By Jane Hope Fox
We met Ivo by chance. He had placed an ad in the local monthly tourist guide, Un Ospite di Venezia, (A Guest in Venice) and on a whim, we responded. The ad read:
Sherlock Holmes’s Hidden Venice
Tour of the places described in the novel ‘Sherlock Holmes in Venice.’ Every Sunday, 11am. Meet at Campo San Stae boat ramp. Information at the Trattoria Antica Sacrestia, tel. 041-523.o7.49 (ask for Ivo Lombardo). Free tour in Italian, French and English.
After more than twenty visits here, we were old friends with Venice and her eccentricities; we were looking for something different. We knew La Serenissima more intimately than any other foreign city. We had seen her at her most vulnerable and her most beautiful. We knew her under aqua alta when wearing tall rubber boots we sloshed in knee-deep lagoon water through her grand piazza. We had celebrated the feast of the Redentore, the end of the plague of 1576, with Venice under a dazzling sky of fireworks. And for Carnevale, with jeweled masks and brocaded costumes, we had danced in the Piazza.
Part of Venice remains as much a cliché as the pigeons of Piazza San Marco. Venice is often filled with Japanese tourists photographing other Japanese tourists having an authentic Venetian shopping moment at Gucci and Valentino. Hordes of backpackers eat in trattorie from tourist menus, written in four languages, none in Italian. Hawkers set up shop in front of the Doge’s Palace, selling plastic snow globes with replicas of the Basilica of St. Mark’s, in a city, not known for its snow. The beauty of Venice seduces crowds of day- trippers to her Bridge of Sighs, her Grand Canal, and great noble palaces. Though often, in the blur of their whirlwind pace, they miss the Gothic glories of the city’s architecture. But our Venice, is “the other Venice,” the Venice of Giacomo Casanova, Henry James, Lord Byron and on that day, Sherlock Holmes.
The vaporetto took us to the San Stae stop, and we disembarked from the boat into an empty, silent campo. The air was damp and a winter fog was beginning to lift. At first we didn’t notice Ivo standing in the shadows and thought that perhaps there was no tour in January. But then, there he was, a short man, about thirty, in an Edwardian cape and wire rimmed glasses. He seemed to materialize from the fog. “Are you here for Sherlock?” he asked, in a deep cigarette voice, making a grand, sweeping gesture with his arm.
When he realized we were Americans, and the only two people on the tour, he said he would prefer to speak in English. His voice was low and ruminating and his accent heavy. He had an odd assortment of tics and jerks of his arms that came over him from time to time, adding further to the oddness of his personality. All of this made it necessary to listen to him carefully, with concentrated attention. He spoke with intensity about odd and unusual bits of Venetian history, some dealing with Holmes, some strictly Venetian. Though it was clear from the start that he was not a professional guide, his passion for all things Holmesian, was evident. Ivo seemed an old soul in the body of a young man. He was outside the mainstream of Italian culture, as quirky as his facial spasms. And we followed this odd little man, with curiosity, and some initial hesitation, over humpback bridges and through narrow back alleys.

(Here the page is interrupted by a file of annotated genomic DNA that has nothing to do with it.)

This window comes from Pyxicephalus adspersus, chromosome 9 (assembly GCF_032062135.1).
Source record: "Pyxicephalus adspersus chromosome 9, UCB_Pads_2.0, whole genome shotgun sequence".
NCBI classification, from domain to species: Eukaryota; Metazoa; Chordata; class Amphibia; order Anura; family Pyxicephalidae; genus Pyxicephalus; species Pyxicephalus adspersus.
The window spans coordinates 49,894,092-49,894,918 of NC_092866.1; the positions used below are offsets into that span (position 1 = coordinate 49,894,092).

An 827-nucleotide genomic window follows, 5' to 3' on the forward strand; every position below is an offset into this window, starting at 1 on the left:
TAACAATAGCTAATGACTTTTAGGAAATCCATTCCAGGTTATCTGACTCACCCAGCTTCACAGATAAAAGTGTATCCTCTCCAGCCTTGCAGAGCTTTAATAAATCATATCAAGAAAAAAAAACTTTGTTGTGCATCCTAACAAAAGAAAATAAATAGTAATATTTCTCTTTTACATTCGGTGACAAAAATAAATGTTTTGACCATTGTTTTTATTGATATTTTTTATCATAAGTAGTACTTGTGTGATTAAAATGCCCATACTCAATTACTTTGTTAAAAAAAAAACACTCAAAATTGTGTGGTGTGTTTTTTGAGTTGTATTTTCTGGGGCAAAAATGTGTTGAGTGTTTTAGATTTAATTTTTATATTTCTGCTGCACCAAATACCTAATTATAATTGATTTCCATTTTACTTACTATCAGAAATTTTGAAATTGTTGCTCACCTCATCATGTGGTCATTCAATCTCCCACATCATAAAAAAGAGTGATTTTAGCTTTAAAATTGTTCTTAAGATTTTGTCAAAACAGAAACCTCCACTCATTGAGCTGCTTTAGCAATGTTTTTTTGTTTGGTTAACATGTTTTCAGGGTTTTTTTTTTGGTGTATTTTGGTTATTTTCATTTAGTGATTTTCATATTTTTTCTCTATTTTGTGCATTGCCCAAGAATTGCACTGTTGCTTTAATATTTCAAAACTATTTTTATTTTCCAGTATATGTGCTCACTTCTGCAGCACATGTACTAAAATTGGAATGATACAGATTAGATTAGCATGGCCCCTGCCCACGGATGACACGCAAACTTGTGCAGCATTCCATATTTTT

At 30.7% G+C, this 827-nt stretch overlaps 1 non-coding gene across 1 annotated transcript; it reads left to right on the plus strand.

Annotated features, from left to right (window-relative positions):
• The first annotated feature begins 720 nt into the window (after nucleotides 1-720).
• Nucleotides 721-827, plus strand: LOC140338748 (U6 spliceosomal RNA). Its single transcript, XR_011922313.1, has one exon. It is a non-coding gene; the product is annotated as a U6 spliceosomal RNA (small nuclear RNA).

Ivo led us through the dark reaches of Venice, while sharing his history of the strange and bizarre. He informed us that houses of the working class were built of wood with just a thin layer of exterior brick. Some of this wood, he said, with somber emphasis, was taken from the coffins of the poorer victims of the great plague that ravaged 16th century Venice. We also learned that before the island cemetery of San Michele was opened, the Venetians were buried under designated campi (town squares). These days, one can still identify where the unmarked, hidden plots hold these remains by looking for those campi, which are slightly raised. These were hardly the kind of tourist anecdotes we had expected!
In 1888, in the midst of the machine age, the gondoliers of Venice went on strike and so, we learn, the vaporetto became the new and official form of public transportation. Ivo is particularly enthused by the bawdy and the tawdry and assures us that Holmes was too. “At the time of Sherlock’s visit, Turkish baths were popular as a cure for syphilis,” he says. We cross the Ponte di Teti (Bridge of Breasts) and learn it was here that Holmes watched prostitutes bare their breasts to advertise their services. And that the older, less desirable prostitutes, who serviced the poorer clientele, wore Venetian masks to conceal their advanced age.
After two hours, our tour ends and Ivo takes a book from his pocket that he has written on Sherlock in Venice. Would we like a copy?” he asks, with a twitch of his eye, which gives new immediacy to the question. Yes of course we would. Hardly an entrepreneur, he suggests we pay whatever we liked for the autographed copy. We insist on paying the full price of 8 euros. Money well spent; after all, Ivo has shared his unique view of Venice and his intense passion for Sherlock Holmes with us. I promise myself I might even read something on Sherlock Holmes, for the first time, on the plane home.
If you are interested in seeing Venice from a different perspective, consider the Sherlock tour. There are several other short, themed tours, found in the Guest in Venice guide based on the lives of the famous and infamous who spent time in Venice such as Cassanova and Richard Wagner. For those fans of the mystery writer Donna Leon, there is even a tour of the Venetian haunts of her protagonist, Guido Brunetti. Sometimes your guide may be in period in costume, the group may be serenaded by lute or violin, or a stop at a café frequented by the subject of the tour may be in order. All in all, this is an unusual way to enjoy an afternoon in the city of clichés.